posted on: Thursday January 31, 2019
By Kellie Johnson ’22
Between managing an insanely busy rehearsal schedule and keeping up with classes, theatre, dance, and film (TDF) majors are very driven students.
Both Aisling Sheahan ’19 and Mireya Lopez ’19 provided insight into their lives behind the scenes.
To audition for a production at Providence College, students are expected to prepare a two-minute monologue for the director. From there, students who made an impression at their audition will be asked to participate in callbacks.
Callbacks are exactly as they sound. If the director sees potential in an actor, then he or she will call them to come back with given material for a final look.
Students are preparing constantly for auditions and summer programs, since opportunities at the College and in the city of Providence are always coming up.
Rehearsals for productions run on a demanding schedule of 7:00 p.m. to 11:00 p.m. every night, except for Saturdays. Six days a week, time is put in toward developing characters and meeting with voice coaches and various other experts who are able to help the actors perform to the best of their abilities.
Attendance is mandatory, and goes even beyond that. In the theater, showing up five minutes early is a rule. Being “on time” will be considered late.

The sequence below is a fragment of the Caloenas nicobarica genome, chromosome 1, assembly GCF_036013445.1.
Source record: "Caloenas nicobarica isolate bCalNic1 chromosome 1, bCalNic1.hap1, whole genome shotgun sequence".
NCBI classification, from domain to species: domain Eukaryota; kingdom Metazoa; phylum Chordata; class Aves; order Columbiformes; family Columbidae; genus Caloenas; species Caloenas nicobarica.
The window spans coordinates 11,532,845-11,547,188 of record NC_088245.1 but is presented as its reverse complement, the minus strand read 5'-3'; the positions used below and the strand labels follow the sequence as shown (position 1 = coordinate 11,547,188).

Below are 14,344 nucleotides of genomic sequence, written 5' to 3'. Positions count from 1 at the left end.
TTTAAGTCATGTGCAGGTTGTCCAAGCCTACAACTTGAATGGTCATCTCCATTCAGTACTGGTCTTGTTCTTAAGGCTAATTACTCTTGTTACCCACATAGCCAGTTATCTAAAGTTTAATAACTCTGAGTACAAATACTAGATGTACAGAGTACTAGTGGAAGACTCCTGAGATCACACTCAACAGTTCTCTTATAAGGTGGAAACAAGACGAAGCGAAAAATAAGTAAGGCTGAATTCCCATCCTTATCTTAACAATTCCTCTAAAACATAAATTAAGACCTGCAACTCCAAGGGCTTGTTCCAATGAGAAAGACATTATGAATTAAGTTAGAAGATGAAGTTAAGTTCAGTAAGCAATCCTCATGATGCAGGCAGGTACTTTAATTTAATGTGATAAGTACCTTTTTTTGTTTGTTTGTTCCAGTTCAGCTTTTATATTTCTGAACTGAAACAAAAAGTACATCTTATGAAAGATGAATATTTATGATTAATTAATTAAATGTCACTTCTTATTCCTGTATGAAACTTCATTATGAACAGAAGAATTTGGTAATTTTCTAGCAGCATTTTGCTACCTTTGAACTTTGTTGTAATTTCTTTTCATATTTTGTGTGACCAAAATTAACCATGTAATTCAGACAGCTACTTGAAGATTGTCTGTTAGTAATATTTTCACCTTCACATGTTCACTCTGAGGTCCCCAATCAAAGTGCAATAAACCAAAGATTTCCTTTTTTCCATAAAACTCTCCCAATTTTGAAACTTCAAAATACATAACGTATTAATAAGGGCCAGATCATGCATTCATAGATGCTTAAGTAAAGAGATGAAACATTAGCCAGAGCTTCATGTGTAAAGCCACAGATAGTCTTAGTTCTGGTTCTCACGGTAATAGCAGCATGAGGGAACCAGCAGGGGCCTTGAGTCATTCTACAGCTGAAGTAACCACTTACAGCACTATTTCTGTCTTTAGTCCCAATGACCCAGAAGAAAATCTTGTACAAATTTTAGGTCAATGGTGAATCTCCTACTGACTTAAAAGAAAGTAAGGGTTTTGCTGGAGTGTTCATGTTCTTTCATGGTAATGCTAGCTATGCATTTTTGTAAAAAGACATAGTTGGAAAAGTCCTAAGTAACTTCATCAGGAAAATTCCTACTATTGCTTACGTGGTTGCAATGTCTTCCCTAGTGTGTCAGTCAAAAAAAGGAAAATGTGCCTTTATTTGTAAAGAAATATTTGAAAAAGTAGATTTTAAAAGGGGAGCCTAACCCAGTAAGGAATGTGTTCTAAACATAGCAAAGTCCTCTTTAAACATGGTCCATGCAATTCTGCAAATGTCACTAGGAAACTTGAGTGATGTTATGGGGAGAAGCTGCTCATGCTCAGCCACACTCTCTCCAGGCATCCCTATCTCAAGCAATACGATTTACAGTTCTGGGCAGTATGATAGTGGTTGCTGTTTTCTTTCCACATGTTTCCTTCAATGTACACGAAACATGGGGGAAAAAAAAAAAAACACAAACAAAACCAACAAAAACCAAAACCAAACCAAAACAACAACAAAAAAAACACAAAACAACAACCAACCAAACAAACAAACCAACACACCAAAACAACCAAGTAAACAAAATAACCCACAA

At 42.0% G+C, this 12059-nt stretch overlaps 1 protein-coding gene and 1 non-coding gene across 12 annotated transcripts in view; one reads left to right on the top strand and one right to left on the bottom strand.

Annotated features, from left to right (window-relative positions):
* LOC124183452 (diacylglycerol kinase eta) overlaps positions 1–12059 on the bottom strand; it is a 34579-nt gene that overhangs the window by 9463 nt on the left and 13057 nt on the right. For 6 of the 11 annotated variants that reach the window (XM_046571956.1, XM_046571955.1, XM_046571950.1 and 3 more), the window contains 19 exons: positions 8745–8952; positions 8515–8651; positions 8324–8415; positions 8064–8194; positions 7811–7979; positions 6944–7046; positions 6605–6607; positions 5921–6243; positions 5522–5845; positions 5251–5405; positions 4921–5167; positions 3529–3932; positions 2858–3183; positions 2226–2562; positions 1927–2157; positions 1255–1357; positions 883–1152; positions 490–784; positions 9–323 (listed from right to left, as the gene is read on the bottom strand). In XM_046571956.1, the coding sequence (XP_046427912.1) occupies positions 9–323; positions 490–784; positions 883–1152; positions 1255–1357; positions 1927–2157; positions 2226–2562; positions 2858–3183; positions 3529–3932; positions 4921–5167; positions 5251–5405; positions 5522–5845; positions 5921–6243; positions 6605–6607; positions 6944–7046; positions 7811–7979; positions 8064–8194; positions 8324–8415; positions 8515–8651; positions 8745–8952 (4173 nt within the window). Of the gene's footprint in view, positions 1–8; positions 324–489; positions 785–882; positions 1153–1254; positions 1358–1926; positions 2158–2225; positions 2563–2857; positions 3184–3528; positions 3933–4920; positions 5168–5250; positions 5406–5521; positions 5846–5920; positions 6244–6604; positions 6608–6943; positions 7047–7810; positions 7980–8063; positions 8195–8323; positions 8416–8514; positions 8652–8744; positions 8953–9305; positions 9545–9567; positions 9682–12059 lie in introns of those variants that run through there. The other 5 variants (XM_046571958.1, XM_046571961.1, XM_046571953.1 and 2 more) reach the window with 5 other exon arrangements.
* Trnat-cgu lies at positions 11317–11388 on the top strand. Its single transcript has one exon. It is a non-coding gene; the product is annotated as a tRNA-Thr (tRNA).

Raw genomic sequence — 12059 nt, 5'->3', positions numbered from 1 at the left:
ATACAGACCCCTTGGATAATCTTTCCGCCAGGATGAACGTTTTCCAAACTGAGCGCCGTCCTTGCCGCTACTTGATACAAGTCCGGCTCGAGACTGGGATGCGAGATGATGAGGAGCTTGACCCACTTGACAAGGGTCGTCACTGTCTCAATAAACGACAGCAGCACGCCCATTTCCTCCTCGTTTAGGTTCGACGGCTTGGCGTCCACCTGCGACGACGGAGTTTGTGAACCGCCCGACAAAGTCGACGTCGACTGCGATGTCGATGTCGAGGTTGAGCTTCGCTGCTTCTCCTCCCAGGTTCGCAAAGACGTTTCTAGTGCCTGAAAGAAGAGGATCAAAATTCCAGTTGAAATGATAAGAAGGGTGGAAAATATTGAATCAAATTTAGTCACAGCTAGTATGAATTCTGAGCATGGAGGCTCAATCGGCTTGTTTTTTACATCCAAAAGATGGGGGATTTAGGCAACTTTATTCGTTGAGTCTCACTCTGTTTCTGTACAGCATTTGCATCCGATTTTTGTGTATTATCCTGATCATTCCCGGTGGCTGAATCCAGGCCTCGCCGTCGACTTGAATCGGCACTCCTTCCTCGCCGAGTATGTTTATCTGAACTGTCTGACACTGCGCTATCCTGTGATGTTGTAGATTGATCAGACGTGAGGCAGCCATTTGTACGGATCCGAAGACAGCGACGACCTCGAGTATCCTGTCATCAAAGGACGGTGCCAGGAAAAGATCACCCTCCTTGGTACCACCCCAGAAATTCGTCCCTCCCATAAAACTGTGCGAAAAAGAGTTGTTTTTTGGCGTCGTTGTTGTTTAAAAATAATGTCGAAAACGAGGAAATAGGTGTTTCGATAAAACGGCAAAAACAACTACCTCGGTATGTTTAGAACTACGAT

Lopez gave an example of one of the special opportunities that comes with being a theatre, dance, and film (TDF) major at Providence College. She talked about the time that she met with a fight choreographer to help her with the fighting scenes involved in a production.
She explained, “I played Gertrude in Hamlet and I had to have rehearsals with the fighting choreographer and the actor who played Hamlet in order for us to be able to physically fight appropriately during the show.”
Sheahan talked about how close she has become with the others involved in productions at PC. The relationships developed between everyone in the theater department are noteworthy due to how much time they spend together.
She said, “I have found theatre majors to be the most hardworking people I know because we do not even have much time to do our homework, we have to finish it before rehearsal if we want to get a good night’s sleep.”
Lopez explained her job on campus in the scene shop. The scene shop is where the set for productions are built. This experience is valuable because she is able to be involved backstage as well as perform onstage, managing her time incredibly well, while still being able to have a great experience inside and out of the classroom.
The theatre department has their own Twitter account, @pctdf. They encourage students to be a part of any of their productions, whether it be onstage or in the crew. Everyone is encouraged to visit the Smith Center for the Arts in order to explore the opportunities that the theater department provides.
Following this weekend’s production of Lord of the Flies, the department’s next production will be Moon Over Buffalo, and auditions will be held in February. All are welcome to an incredible experience with incredible people.